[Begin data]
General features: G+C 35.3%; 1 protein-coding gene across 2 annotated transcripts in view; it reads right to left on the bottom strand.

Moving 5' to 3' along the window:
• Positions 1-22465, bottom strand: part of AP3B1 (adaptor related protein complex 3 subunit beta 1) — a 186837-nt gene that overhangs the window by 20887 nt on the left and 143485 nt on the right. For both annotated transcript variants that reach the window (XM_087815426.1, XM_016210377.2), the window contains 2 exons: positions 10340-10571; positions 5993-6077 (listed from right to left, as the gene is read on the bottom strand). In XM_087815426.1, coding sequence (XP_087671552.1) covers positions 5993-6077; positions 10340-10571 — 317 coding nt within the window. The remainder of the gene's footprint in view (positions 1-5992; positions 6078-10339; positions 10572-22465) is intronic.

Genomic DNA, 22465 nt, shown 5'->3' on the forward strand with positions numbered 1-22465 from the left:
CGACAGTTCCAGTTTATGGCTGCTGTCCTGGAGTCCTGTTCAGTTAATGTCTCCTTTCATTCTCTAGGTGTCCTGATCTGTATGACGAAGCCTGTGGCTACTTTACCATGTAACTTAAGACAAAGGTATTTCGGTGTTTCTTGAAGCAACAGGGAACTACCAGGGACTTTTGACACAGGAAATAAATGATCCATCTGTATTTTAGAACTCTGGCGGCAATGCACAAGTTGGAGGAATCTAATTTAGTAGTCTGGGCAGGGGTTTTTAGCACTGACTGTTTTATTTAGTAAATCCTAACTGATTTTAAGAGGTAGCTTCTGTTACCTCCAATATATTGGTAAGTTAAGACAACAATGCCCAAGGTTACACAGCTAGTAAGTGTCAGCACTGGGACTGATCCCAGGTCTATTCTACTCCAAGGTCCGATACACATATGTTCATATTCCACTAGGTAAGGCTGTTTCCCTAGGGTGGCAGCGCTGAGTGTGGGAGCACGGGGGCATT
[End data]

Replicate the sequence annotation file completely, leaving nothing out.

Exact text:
General features: G+C 35.3%; 1 protein-coding gene across 2 annotated transcripts in view; it reads right to left on the bottom strand.

Moving 5' to 3' along the window:
• Positions 1-22465, bottom strand: part of AP3B1 (adaptor related protein complex 3 subunit beta 1) — a 186837-nt gene that overhangs the window by 20887 nt on the left and 143485 nt on the right. For both annotated transcript variants that reach the window (XM_087815426.1, XM_016210377.2), the window contains 2 exons: positions 10340-10571; positions 5993-6077 (listed from right to left, as the gene is read on the bottom strand). In XM_087815426.1, coding sequence (XP_087671552.1) covers positions 5993-6077; positions 10340-10571 — 317 coding nt within the window. The remainder of the gene's footprint in view (positions 1-5992; positions 6078-10339; positions 10572-22465) is intronic.

Genomic DNA, 22465 nt, shown 5'->3' on the forward strand with positions numbered 1-22465 from the left:
CGACAGTTCCAGTTTATGGCTGCTGTCCTGGAGTCCTGTTCAGTTAATGTCTCCTTTCATTCTCTAGGTGTCCTGATCTGTATGACGAAGCCTGTGGCTACTTTACCATGTAACTTAAGACAAAGGTATTTCGGTGTTTCTTGAAGCAACAGGGAACTACCAGGGACTTTTGACACAGGAAATAAATGATCCATCTGTATTTTAGAACTCTGGCGGCAATGCACAAGTTGGAGGAATCTAATTTAGTAGTCTGGGCAGGGGTTTTTAGCACTGACTGTTTTATTTAGTAAATCCTAACTGATTTTAAGAGGTAGCTTCTGTTACCTCCAATATATTGGTAAGTTAAGACAACAATGCCCAAGGTTACACAGCTAGTAAGTGTCAGCACTGGGACTGATCCCAGGTCTATTCTACTCCAAGGTCCGATACACATATGTTCATATTCCACTAGGTAAGGCTGTTTCCCTAGGGTGGCAGCGCTGAGTGTGGGAGCACGGGGGCATT